Jonathan King *Indicates Multi-Year Pledges **Indicates an increase in membership level ***Indicates Multi-Year Pledges and increased membership level
For information about Planned Giving or becoming a Sustaining Donor, please contact: Jorge Mellado Major Gifts Officer 323-993-7635 firstname.lastname@example.org 24
Kathy Paspalis Major Gifts Officer 323-993-7687 email@example.com
Nellie Sims Director of Planned Giving 323-993-7691 firstname.lastname@example.org
THE CENTER’S PRIZED MERCEDES Veteran housing expert, neighborhood developer, and civil rights litigator Mercedes Márquez has joined the board of the Los Angeles LGBT Center. Márquez, who lives in Glassell Park with her spouse Mirta Ocana, began her career 30 years ago representing tenants of substandard housing units in lawsuits against their landlords. She has twice worked for the federal Department of Housing and Urban Development, first appointed by President Clinton as senior counsel and later appointed by President Obama and confirmed by the U.S. Senate
as assistant secretary of community planning and development. For the city of Los Angeles, Marquez served as general manager of the Housing and Community Investment Department, where she helped craft the city’s response to the foreclosure crisis. Later she worked under Mayor Antonio Villaraigosa concurrently as deputy mayor of housing and as general manager of the Los Angeles Housing Department. “I am a long term supporter of the Center and its mission,” says Márquez.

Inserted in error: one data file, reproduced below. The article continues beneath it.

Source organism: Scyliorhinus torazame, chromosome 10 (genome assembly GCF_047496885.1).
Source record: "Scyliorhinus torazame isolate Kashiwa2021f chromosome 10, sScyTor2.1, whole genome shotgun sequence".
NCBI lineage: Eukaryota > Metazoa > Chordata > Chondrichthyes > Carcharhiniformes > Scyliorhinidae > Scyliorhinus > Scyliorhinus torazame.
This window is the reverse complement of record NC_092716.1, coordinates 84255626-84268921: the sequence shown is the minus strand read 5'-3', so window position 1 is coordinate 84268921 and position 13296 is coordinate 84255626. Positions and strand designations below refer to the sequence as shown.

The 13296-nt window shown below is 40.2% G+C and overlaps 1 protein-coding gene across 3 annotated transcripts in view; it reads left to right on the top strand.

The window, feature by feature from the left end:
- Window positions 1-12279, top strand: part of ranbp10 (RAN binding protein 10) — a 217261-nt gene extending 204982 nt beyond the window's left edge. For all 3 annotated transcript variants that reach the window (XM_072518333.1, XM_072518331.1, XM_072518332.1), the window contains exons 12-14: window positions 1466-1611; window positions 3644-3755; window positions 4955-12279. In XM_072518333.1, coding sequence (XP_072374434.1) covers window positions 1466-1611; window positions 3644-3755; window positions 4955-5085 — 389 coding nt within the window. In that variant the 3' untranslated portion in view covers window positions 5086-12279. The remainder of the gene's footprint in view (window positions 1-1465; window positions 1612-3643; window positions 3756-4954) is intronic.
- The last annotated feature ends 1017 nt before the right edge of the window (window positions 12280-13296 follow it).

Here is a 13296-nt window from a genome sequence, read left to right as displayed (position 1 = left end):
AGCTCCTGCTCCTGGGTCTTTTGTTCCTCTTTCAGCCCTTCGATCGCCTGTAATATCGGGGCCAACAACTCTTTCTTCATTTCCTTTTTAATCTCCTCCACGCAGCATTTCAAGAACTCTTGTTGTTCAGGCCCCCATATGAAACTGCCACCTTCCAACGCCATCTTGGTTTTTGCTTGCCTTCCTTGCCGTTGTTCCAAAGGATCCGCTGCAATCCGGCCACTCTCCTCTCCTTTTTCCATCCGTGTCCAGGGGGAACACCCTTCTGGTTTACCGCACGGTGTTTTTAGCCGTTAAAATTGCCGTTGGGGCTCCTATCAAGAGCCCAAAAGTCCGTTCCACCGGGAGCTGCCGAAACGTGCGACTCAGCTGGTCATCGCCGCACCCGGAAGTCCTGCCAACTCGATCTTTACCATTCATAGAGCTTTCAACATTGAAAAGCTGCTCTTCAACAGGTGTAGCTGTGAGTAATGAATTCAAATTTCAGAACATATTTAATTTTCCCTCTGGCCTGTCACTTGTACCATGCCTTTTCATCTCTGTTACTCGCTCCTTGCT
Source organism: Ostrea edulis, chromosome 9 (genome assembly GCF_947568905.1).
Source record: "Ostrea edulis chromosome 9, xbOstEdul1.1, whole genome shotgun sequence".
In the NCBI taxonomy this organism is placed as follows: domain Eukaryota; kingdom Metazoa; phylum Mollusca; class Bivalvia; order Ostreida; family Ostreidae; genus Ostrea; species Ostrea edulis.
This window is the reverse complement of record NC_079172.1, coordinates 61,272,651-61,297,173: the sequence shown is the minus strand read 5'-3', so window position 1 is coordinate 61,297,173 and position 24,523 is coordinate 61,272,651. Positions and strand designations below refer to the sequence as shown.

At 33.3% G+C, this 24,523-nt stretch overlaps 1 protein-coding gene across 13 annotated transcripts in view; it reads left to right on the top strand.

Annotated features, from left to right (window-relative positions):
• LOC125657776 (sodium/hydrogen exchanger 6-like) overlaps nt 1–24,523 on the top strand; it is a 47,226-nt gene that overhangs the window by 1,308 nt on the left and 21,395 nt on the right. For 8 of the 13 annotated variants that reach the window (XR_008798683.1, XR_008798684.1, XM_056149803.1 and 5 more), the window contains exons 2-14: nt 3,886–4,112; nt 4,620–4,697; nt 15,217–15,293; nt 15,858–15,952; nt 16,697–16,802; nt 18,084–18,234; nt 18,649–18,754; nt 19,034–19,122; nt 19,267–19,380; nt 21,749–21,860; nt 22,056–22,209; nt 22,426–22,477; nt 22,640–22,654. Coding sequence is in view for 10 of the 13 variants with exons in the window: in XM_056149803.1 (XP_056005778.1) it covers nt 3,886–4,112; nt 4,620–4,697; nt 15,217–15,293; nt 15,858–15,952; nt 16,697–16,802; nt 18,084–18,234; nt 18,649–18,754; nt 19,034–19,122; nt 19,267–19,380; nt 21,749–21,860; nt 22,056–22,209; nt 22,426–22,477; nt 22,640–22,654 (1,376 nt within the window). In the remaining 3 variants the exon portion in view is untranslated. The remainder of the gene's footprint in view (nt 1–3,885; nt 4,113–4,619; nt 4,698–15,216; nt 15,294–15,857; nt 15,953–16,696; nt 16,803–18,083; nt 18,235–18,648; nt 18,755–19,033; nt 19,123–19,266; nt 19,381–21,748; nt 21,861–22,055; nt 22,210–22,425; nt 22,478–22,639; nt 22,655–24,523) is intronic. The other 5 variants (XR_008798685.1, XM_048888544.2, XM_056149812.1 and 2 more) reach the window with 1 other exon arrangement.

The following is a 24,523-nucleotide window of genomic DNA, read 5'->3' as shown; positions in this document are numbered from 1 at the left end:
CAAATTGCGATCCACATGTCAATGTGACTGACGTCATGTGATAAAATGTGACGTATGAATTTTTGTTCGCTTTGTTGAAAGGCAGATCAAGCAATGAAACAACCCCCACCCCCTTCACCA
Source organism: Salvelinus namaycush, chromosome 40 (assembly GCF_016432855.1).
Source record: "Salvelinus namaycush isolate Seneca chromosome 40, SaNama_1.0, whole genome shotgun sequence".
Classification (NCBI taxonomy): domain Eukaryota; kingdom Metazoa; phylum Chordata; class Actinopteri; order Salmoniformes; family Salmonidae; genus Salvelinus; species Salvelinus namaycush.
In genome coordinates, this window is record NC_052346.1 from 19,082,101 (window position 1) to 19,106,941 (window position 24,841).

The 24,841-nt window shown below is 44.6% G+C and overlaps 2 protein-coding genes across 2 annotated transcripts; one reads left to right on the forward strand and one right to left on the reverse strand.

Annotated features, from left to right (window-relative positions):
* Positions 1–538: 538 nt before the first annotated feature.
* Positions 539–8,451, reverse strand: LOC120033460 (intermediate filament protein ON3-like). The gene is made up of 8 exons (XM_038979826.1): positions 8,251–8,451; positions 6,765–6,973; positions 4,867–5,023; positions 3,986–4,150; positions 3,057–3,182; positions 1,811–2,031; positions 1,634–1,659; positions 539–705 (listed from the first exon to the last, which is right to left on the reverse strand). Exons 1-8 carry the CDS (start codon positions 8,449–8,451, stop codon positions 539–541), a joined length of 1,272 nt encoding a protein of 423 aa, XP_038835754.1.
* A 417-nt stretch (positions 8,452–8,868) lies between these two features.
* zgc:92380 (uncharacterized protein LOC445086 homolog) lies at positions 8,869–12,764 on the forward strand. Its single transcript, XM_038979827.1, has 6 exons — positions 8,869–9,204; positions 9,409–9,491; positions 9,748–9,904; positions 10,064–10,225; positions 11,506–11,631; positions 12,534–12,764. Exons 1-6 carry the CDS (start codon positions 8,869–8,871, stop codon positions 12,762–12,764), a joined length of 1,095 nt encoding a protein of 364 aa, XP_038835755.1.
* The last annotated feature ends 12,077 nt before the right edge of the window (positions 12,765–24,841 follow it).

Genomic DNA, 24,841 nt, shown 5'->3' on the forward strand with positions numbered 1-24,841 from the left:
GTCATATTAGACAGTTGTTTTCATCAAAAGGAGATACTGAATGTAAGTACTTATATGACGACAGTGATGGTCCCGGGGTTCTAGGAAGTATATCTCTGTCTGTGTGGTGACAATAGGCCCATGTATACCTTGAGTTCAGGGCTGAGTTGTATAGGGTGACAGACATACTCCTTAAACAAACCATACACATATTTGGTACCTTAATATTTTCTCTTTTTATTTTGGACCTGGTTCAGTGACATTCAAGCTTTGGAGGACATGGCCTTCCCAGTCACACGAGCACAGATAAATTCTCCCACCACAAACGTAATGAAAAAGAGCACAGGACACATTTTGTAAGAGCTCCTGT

“After many years of serving in appointed positions both at the local and federal level, I am now free to offer my expertise and personal commitment to the LGBT community. I am pleased to join the board and work with the Center’s extraordinary executive leadership.” Márquez grew up in San Francisco, attended Georgetown University Law Center, and is currently consulting and serving on the board of the Latino Equality Alliance.
Summer 2014 25
WHY I GIVE. BY JASON COLLINS
Last fall I was proud to be honored with a Vanguard Award at the Center’s Anniversary Gala. So I feel doubly honored to be the first contributing columnist in the debut issue of the Center’s quarterly Vanguard magazine!